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Posts Tagged ‘dubious history’

I love me some apocryphal historical confusion, I really do. Around 30 CE, Abgar V, King of Osroene (part of modern Turkey, on the upper Euphrates) suffered from some incurable disease. Historians differ (as they do) on what disease it was, but most say either leprosy or gout. He heard about Jesus’ healing miracles, and so wrote to him via his messenger Hannan, asking for Jesus to heal him. Jesus sent back some sort of reply saying that he was “about to join his father,” (heretic translation: would die) but that one of his disciples, imbued with his power, would be sent out afterward.

Later storytellers added some things here: first, that Jesus actually wrote a letter and sent it back to Abgar (via his messenger Hannan), and second, that Hannan painted a portrait of Jesus “from life” and also took it back to the East with him. Eventually, this portrait was purported to be “not made by hands” (acheiropoieta in Greek if you’re fancy) which was all kinds of important to the iconoclasm debates but not so much here.

Anyway, Jesus died, the Apostle Thomas was put in charge of converting the East, and he sent Addai–also called Addal, and sometimes Thaddeus–one of the 72 disciples, to heal King Abgar. Abgar got healed, and Addai stuck around to do some converting, supposedly write the Doctrine of Addai, and get martyred. Weirdly, I can’t find anything about the supposed martyring besides something that says he died naturally. Usually the gruesome death is everyone’s favorite part.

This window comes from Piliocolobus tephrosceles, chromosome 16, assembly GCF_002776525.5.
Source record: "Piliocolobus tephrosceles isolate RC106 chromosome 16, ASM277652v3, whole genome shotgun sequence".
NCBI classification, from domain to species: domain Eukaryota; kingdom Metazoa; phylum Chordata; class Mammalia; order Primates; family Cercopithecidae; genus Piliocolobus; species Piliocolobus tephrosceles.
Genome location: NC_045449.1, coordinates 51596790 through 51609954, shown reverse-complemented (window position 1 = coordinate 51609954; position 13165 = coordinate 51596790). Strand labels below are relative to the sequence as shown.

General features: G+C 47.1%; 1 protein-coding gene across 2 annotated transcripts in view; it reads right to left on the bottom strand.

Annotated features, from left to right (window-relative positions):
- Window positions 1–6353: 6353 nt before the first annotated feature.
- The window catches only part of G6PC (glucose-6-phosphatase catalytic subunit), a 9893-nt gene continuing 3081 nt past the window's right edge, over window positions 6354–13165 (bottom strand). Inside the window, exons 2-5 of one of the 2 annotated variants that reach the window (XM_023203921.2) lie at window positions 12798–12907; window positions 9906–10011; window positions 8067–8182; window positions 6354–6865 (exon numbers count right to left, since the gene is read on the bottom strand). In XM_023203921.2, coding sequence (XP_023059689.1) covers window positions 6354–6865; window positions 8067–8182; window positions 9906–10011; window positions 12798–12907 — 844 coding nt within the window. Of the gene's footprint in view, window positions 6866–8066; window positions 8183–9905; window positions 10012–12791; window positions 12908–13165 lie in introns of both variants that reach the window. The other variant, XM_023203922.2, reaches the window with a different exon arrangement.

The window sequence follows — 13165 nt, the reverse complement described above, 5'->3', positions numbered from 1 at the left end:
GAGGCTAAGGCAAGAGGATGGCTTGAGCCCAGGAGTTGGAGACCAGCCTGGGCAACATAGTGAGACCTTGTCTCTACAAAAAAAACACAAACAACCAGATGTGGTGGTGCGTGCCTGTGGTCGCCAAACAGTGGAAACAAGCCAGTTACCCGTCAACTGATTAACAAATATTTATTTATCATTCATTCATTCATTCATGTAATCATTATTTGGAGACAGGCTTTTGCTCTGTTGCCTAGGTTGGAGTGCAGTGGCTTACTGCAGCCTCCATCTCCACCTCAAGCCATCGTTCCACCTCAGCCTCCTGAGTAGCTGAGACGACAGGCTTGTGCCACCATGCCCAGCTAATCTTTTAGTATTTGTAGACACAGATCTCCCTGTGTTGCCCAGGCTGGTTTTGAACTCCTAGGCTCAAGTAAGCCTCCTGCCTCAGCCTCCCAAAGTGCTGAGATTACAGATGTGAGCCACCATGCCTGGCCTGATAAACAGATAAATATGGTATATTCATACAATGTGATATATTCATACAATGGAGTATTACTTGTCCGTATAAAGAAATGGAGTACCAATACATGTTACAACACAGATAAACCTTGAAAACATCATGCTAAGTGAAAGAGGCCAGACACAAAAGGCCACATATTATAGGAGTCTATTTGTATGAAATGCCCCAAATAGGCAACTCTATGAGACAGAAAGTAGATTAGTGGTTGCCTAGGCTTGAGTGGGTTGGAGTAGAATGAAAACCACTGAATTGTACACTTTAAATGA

We know about this because Eusebeus the church historian of the 4th century wrote about it; he claims to have seen the actual documents written by Jesus as well as the picture of Jesus. Most historians think that a fake document was planted somewhere, possibly in the archives of Edessa, Abgar’s capital city, so Eusebeus could “find” them. The Doctrine of Addai was almost certainly not written by Addai himself; some of its main concerns are with the search for the true cross (something that became a fad for a while after Constantine’s mother Helena did it in the early 4th century), and what scriptures proper Christians had been reading, also very hot in the early 4th century.

Some of the internet claims that Addai converted all Abgar’s people, but I’m pretty sure that part of the internet is wrong. More impartial sites point out that that part of the world became officially Christian in the early 3rd century, and someone alive at the same time as Jesus would not live another hundred and fifty years.

He’s also mentioned in two previously unknown Apocalypses by James the Just, found in Nag Hammadi in 1945 with the rest of the stuff The Da Vinci Code is (oh so loosely) based on.

You can pour one out for Addai/Addal/Addeus/Thaddeus every August 5th.

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